The medal was particularly sweet for James, who has suffered a series of setbacks, including appendicitis in her bid to achieve her obvious potential. She added: "Last year was the hardest year for me. Just to come away with a medal on the first day... everything is a bonus from now on."

James will compete in the 500m time trial as well as the individual sprint and keirin, and Dyer described her as "in the form of her life" and a potential star of the Championships.

Kiam Emadi came agonisingly close to picking up a medal in his first ever event at world-championship level in the men's kilometre time trial, clocking the second quickest time of his nascent career, the previous best coming at altitude in Colombia.

The 20-year-old will be able to make amends today in the men's sprint in which he takes the place vacated by Sir Chris Hoy from the London 2012 line-up as man three.

However, Emadi, tipped as the new British star of track cycling, distanced himself with comparisons with the six-time Olympic champion. "I appreciate comparisons with Chris Hoy but there is a long way to go," he said. "He is a role model and I'll see what I can do – but give me time."

 

Get Adobe Flash player

 



Armstrong won't talk to doping body

Lance Armstrong will not conduct an interview with the United States Anti-Doping Agency under oath to reveal all he knows about doping in cycling. USADA officials told Armstrong he must speak to them by Last Wednesday if he wanted to reduce his lifetime ban from sports, but after more than two months of negotiations, Armstrong's lawyer Tim Herman said the disgraced cyclist will not take part in a process designed "only to demonise selected individuals".

Arts and Entertainment
Ramsay Bolton in Game of Thrones
tvSeries 5, Episode 3 review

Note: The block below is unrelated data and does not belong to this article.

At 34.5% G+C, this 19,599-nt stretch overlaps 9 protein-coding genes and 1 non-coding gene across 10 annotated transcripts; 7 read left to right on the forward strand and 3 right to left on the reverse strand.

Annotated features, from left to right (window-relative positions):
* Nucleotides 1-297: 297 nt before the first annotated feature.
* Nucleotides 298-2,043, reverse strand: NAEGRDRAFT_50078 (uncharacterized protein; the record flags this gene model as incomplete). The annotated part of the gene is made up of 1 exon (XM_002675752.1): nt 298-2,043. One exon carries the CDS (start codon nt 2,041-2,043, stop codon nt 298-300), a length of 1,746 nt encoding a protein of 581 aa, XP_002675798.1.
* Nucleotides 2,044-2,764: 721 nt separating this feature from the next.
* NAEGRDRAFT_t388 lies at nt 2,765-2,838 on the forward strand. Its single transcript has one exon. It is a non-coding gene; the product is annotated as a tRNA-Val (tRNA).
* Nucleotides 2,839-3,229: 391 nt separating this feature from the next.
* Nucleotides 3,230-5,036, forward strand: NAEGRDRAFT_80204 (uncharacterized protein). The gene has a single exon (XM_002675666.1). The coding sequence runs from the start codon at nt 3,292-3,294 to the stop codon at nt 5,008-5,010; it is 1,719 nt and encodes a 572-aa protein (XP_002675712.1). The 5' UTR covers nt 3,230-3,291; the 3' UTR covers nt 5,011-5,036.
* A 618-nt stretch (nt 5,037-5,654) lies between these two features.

News
peoplePair enliven the Emirates bore-draw
Arts and Entertainment
tv
News
Britain's opposition Labour Party leader Ed Miliband (R) and Boris Johnson, mayor of London, talk on the Andrew Marr show in London April 26
General electionAndrew Marr forced to intervene as Boris and Miliband clash on TV
Have you tried new the Independent Digital Edition apps?
Caption competition
Caption competition
  • Get to the point
Latest stories from i100
Daily Quiz
Independent Dating
and  

By clicking 'Search' you
are agreeing to our
Terms of Use.

Career Services
iJobs Job Widget
iJobs General

Ashdown Group: Senior Accounts Assistant - Accounts Payable - St. Albans

£26000 - £28000 per annum + benefits : Ashdown Group: Senior Accounts Assistan...

Ashdown Group: Treasury Assistant - Accounts Assistant - London, Old Street

£24000 - £26000 per annum + benefits : Ashdown Group: A highly successful, glo...

Recruitment Genius: Installation and Service / Security Engineer

£22000 - £40000 per annum: Recruitment Genius: This company is part of a Group...

Recruitment Genius: Service Charge Accounts Assistant

£16000 - £18000 per annum: Recruitment Genius: Are you a a young, dynamic pers...

Day In a Page

Not even the 'putrid throat' could stop the Ross Poldark swoon-fest'

Not even the 'putrid throat' could stop the Ross Poldark swoon-fest'

How a costume drama became a Sunday night staple